Adam, the eldest of seven brothers, goes to town to get a wife. He convinces Milly to marry him that same day. They return to his backwoods home. Only then does she discover he has six brothers - all living in his cabin. Milly sets out to reform the uncouth siblings, who are anxious to get wives of their own. Then, after reading about the Roman capture of the Sabine women, Adam develops an inspired solution to his brothers' loneliness.Written by
Melissa Portell <email@example.com>
In the end credits, Jacques d'Amboise (Ephraim) is listed as appearing courtesy of the New York City Ballet. See more »
Filmed in two different versions: one in CinemaScope (2:55) and one in a "flat" widescreen (1.77). The CinemaScope version is the one generally screened, but both are available. The main difference between the two versions is a slight difference in angles, some minor differences in sound clarity and finally the "flat" widescreen version features more camera movement in order to capture all the action. Warner Brothers has released a 2-DVD set of this film containing both of these versions. See more »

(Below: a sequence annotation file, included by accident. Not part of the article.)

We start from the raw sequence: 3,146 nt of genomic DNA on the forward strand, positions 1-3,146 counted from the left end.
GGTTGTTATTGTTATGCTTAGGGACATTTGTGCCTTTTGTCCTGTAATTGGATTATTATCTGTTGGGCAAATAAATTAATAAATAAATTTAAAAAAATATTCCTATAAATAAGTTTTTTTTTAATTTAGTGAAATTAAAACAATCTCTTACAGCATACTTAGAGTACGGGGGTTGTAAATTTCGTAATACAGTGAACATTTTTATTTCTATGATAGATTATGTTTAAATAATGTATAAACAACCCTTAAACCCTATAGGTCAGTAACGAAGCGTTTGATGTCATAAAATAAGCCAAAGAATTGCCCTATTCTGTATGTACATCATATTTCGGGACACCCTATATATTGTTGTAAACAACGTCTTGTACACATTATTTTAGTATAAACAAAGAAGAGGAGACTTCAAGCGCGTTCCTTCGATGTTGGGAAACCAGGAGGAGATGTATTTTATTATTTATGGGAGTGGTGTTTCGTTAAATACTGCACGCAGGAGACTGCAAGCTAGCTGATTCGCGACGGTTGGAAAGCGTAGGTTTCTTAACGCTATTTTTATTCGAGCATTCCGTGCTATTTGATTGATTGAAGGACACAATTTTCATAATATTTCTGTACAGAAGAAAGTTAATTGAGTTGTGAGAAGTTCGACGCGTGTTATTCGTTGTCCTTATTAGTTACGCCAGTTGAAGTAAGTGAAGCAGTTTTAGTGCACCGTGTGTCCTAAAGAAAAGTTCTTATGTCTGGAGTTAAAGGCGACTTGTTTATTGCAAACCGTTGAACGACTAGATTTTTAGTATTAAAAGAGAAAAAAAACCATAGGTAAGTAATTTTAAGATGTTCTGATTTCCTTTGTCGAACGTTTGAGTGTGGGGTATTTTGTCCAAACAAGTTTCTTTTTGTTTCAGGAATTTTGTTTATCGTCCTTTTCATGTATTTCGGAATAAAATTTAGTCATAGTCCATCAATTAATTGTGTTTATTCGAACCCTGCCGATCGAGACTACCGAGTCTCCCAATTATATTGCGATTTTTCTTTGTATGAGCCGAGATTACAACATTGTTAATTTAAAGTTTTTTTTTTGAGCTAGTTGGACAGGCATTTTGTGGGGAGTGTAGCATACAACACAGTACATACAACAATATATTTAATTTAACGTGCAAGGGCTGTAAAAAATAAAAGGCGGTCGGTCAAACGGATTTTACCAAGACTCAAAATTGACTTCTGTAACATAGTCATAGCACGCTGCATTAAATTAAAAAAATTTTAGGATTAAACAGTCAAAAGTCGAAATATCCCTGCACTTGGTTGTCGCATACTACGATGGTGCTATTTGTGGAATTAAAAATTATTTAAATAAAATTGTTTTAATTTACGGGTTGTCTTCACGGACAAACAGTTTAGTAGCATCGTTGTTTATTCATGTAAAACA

After 50 years, this movie musical still warms the heart and the senses.
It has been alluded to, revived somehow, often imitated but never duplicated.
The songs, the scenery, the dances are the frosting on the cake.
Although by today's standards SB4SB is dated, it nevertheless remains an industry and studio standard.
A great way to chart the early appearances of Ruta Lee and Julie Newmar, who at the time were using their original respective surnames of Kilmonis and Newmeyer. Don't blink or you'll miss Sheila James, who later went on to appear in The Trouble With Father and, of course, Dobie Gillis. Last, but not least, there's Amber Tamblyn's father, Russ, in his famous hatchet dance (Don't try this at home).
Again, happy 50th anniversary to a cool classic.
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